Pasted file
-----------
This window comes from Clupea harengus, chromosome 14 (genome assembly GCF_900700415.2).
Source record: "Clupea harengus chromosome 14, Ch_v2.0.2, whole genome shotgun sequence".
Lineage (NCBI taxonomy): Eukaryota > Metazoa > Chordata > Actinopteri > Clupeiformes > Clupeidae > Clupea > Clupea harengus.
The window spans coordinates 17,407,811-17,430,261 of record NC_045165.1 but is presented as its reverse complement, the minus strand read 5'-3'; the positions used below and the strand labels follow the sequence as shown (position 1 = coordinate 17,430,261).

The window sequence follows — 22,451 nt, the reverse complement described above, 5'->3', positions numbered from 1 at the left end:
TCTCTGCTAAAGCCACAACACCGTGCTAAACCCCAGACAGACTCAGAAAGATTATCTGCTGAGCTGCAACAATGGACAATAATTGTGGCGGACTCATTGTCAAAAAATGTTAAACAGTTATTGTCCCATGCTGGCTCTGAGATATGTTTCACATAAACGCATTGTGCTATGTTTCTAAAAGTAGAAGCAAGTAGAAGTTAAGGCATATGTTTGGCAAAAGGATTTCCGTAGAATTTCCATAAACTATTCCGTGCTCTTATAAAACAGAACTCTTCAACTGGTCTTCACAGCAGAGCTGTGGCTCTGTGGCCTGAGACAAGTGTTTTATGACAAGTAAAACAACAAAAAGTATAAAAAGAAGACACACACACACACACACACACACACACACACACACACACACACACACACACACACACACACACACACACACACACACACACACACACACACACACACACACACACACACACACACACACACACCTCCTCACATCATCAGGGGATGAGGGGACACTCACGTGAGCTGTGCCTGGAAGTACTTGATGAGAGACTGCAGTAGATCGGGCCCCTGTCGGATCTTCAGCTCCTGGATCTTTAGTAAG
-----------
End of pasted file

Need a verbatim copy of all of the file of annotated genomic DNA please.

This window comes from Clupea harengus, chromosome 14 (genome assembly GCF_900700415.2).
Source record: "Clupea harengus chromosome 14, Ch_v2.0.2, whole genome shotgun sequence".
Lineage (NCBI taxonomy): Eukaryota > Metazoa > Chordata > Actinopteri > Clupeiformes > Clupeidae > Clupea > Clupea harengus.
The window spans coordinates 17,407,811-17,430,261 of record NC_045165.1 but is presented as its reverse complement, the minus strand read 5'-3'; the positions used below and the strand labels follow the sequence as shown (position 1 = coordinate 17,430,261).

The window sequence follows — 22,451 nt, the reverse complement described above, 5'->3', positions numbered from 1 at the left end:
TCTCTGCTAAAGCCACAACACCGTGCTAAACCCCAGACAGACTCAGAAAGATTATCTGCTGAGCTGCAACAATGGACAATAATTGTGGCGGACTCATTGTCAAAAAATGTTAAACAGTTATTGTCCCATGCTGGCTCTGAGATATGTTTCACATAAACGCATTGTGCTATGTTTCTAAAAGTAGAAGCAAGTAGAAGTTAAGGCATATGTTTGGCAAAAGGATTTCCGTAGAATTTCCATAAACTATTCCGTGCTCTTATAAAACAGAACTCTTCAACTGGTCTTCACAGCAGAGCTGTGGCTCTGTGGCCTGAGACAAGTGTTTTATGACAAGTAAAACAACAAAAAGTATAAAAAGAAGACACACACACACACACACACACACACACACACACACACACACACACACACACACACACACACACACACACACACACACACACACACACACACACACACACACACACACACACACACACACACACCTCCTCACATCATCAGGGGATGAGGGGACACTCACGTGAGCTGTGCCTGGAAGTACTTGATGAGAGACTGCAGTAGATCGGGCCCCTGTCGGATCTTCAGCTCCTGGATCTTTAGTAAG